Criminal charges have been dropped against a Muslim US Army chaplain who ministered to al-Qaeda suspects in Guantanamo Bay, the Pentagon has said.
Yee will be allowed to return to his previous duty station, say officials
The US Army abandoned all charges of mishandling classified information against Capt James Yee, or Yousef Yee.
Lesser charges of violating military law by committing adultery and storing pornographic images were also dropped.
Military officials said the case was dropped because of "national security concerns" if the evidence was released.
Capt Yee was arrested in September as he arrived at a Florida naval base.
Customs officials became suspicious of documents found in his baggage, officials said at the time.
In October, Capt Yee was charged with two counts of failing to obey orders - specifically, for taking classified material to his home.
A month later, he faced fresh charges, including adultery - a crime under US military justice - making a false statement and storing pornography on a government computer.
Return to duty
Major General Geoffrey Miller, commander of Joint Task Force Guantanamo, cited "national security concerns that would arise from the release of evidence" as the reason for dropping the case.
The US Southern Command - which oversees Guantanamo Bay - said Capt Yee would be allowed to return to his previous duty station at Fort Lewis, near Tacoma in Washington.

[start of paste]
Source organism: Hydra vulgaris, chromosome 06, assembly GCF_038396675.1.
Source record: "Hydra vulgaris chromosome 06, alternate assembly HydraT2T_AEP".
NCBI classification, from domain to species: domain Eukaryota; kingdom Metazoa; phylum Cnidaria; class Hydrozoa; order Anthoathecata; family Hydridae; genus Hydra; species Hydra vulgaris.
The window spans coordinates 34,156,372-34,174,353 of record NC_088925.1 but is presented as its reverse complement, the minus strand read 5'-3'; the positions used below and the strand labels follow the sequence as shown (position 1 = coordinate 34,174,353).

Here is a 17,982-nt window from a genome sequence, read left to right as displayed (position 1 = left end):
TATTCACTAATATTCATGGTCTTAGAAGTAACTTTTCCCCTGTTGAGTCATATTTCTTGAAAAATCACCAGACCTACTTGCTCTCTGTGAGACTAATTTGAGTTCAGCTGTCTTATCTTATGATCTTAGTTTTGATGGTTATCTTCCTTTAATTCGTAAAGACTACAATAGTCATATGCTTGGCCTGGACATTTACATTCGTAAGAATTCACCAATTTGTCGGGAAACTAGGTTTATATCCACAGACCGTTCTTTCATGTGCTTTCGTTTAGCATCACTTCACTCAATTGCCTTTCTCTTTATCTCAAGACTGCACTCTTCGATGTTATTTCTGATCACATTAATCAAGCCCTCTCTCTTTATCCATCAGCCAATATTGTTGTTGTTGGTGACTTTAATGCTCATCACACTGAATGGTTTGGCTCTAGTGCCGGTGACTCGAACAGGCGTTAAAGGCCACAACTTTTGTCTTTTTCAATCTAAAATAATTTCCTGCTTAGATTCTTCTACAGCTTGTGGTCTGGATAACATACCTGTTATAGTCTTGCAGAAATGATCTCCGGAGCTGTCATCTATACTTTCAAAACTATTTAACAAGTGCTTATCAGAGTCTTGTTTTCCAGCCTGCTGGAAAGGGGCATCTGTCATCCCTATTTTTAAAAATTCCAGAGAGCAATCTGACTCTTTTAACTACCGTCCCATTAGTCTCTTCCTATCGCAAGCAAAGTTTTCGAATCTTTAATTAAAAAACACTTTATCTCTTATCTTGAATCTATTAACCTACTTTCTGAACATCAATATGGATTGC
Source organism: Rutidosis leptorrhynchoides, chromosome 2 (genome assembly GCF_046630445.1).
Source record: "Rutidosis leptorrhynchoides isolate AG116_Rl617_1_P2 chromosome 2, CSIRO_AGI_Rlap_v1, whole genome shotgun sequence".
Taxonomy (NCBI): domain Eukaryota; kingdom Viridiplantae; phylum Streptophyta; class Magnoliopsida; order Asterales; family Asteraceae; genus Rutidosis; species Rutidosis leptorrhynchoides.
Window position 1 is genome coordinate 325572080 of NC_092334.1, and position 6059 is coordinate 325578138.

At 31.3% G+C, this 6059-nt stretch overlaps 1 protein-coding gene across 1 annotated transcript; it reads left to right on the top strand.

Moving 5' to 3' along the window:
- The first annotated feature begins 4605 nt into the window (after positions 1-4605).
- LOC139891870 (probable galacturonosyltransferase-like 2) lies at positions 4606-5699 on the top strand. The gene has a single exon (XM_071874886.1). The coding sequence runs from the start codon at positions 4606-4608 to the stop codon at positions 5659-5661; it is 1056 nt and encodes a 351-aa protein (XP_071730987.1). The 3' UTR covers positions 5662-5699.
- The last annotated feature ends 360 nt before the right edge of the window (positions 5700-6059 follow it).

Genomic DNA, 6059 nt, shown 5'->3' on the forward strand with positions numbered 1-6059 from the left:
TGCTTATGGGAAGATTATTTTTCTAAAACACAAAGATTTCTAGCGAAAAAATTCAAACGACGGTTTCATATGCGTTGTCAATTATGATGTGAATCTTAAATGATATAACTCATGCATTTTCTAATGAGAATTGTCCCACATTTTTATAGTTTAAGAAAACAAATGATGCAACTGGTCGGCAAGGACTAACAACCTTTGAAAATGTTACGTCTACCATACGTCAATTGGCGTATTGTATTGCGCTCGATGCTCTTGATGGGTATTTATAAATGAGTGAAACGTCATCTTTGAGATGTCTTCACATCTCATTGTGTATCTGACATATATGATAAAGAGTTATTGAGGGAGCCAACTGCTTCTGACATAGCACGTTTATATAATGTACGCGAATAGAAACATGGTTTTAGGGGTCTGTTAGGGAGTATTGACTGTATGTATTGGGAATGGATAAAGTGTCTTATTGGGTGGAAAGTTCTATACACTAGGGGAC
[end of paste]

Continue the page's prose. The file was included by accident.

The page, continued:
It said Capt Yee would be offered non-judicial punishment for the adultery and pornography allegations.
Yee was working as a chaplain with inmates at Guantanamo Bay
This means he will not have to face a court martial, but may be fined, reprimanded or put under house arrest.
A Chinese-American, Capt Yee converted to Islam while serving in Saudi Arabia following the 1991 Gulf war.
He then left the US military and lived in Syria, where he studied Islam, before rejoining the army and being appointed to work with detainees at the Guantanamo Bay detention centre.
His arrest led to concerns about security at the military prison, where more than 600 suspected Taleban and al-Qaeda fighters have been held for over two years.